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Peach PRC Chats To Us About Her Debut EP 'Manic Dream Pixie'

27 April 2023 | 11:09 am | Mary Varvaris

“Like, what kind of f*cking person was I… I had one shoe on, like, ‘I'm not gonna lose this man.’ I'm like, Oh my God, all of that for what?"

(Pic by Billy Zammit)

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Peach PRC, real name Shaylee Jade Curnow, has experienced the kind of upward trajectory any musician dreams of. 

From releasing her breakthrough single, Josh, in February 2021 (which followed her first two singles, Blonde and Colourblind, in 2020) to now, Curnow has found a remarkable number of followers on TikTok and other social media platforms, building a fanbase of fairies in pink-laden outfits.

Of course, the kind of rapid success and recognition Curnow has experienced comes with its drawbacks: Josh, written about a real person who she was close with after the song’s release, couldn’t get in the car without hearing his ex-girlfriend’s song on the radio. On Peach PRC’s debut EP, Manic Dream Pixie, out tomorrow, Curnow has issued an apology song of sorts to Josh.

On Favourite Person, she sings, “I couldn't take it being hated by my favourite person,” and the way she delivers that line is one of many moments of lyrical perfection on the EP. “That song, interestingly was an apology song to Josh, after I wrote Josh,” she shares. 

It’s been a busy time for Curnow – this is the second time we’ve had a chat over Zoom in the lead up to Manic Dream Pixie, and this time around, she’s been busy “shooting a little sneaky project” that she can’t talk about just yet.

She continues, “We were like high school sweethearts. We were on and off for like 10 years, and we were kids when I wrote that song about him. Josh is about one of our breakups – I wasn't signed yet, I didn't really have a following, it was just on my guitar on my spam account.” 

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The couple had a fight, and Curnow admits that she doesn’t think the song was all that harsh, “maybe because I've been in that relationship with him for so long, I've probably said harsher things,” she laughs.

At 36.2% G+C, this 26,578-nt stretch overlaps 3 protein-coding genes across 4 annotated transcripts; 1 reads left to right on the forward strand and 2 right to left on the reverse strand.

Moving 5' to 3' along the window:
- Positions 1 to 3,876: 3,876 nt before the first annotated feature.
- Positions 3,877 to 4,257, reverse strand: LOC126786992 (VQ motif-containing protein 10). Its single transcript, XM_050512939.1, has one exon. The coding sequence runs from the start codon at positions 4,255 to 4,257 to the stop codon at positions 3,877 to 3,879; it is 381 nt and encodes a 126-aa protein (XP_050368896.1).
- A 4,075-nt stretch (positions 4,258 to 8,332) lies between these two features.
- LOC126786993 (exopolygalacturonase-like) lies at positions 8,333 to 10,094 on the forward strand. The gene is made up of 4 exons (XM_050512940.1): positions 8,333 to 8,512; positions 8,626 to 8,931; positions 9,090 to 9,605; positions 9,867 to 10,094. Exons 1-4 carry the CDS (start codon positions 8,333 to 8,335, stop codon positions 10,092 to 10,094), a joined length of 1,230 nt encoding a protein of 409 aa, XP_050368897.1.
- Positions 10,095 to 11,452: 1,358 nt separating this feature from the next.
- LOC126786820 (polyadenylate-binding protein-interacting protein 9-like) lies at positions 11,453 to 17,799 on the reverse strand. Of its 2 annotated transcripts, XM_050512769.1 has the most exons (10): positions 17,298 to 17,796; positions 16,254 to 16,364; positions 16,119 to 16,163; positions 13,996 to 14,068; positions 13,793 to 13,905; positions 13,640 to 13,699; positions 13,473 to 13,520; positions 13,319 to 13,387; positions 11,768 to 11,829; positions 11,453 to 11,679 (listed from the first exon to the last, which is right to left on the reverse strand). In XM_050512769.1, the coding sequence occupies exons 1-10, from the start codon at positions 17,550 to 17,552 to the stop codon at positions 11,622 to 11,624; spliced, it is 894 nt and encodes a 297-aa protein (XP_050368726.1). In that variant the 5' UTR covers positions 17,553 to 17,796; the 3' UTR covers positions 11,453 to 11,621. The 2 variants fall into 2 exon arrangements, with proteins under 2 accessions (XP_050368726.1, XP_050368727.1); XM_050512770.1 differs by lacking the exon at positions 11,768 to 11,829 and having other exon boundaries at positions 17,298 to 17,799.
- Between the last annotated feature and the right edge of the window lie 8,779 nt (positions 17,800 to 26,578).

Josh was a sort of reboot or reintroduction for Peach PRC – it was marketed as her first single and kickstarted her entire musical career. “I felt really bad, because we ended up getting back together after that song,” Curnow admits. “I didn't tell anyone that because I could just tell people were gonna kill me [laughs]. But we briefly got back together, but he had to keep hearing the song and I had to keep promoting it.

“I think I wrote it because I was so hurt by him because I thought I loved him so much, as a person. Looking back, obviously, I’ve come out as a lesbian,” Curnow adds, realising that her love for the real-life Josh was a platonic kind of love – he felt like family; they grew up together. 

“I felt like he was my favourite person. Not somebody that I was in love with, but someone that was like a favourite person. I was hurt and I wrote Josh, and then in the song [Favourite Person], I was like, you're really not that much of a villain. I just really couldn't handle being hated by somebody that I love so much, and that's what Favourite Person is about. And that's what that line is.”

As you can tell, Peach PRC uses her platform as a singer with a growing fanbase to talk about issues that directly affect her – from ADHD to breakups, alcohol and drug use, and her sexuality. 

Curnow’s candid nature and knowledge of social media platforms has allowed her fans to feel closer to her as an artist. While her rise to fame has been rapid, she’s thankful for the success that her fans have given her, and for the viewership she’s grown through TikTok.

The first time Curnow and I speak, she’s cat-sitting for a friend and regrettably can’t share too much about the Manic Dream Pixie EP. She was weeks away from performing at Spilt Milk and Now & Again festivals. “That’s the thing, I never really got a chance to do that [perform in front of fans] because I had been singing forever and I had all my stuff online even before TikTok,” she said.

“I've been putting videos up on YouTube and Facebook and stuff like that for years. And then everything had been done my bedroom and then I got signed, but it was during lockdown for two years.” Curnow didn’t have much live performing experience at all – she went from being “thrown in the deep end” to growing in confidence after those shows, and now has an Australian headline tour starting tonight, performing in theatres across the country, including three shows in both Sydney and Melbourne.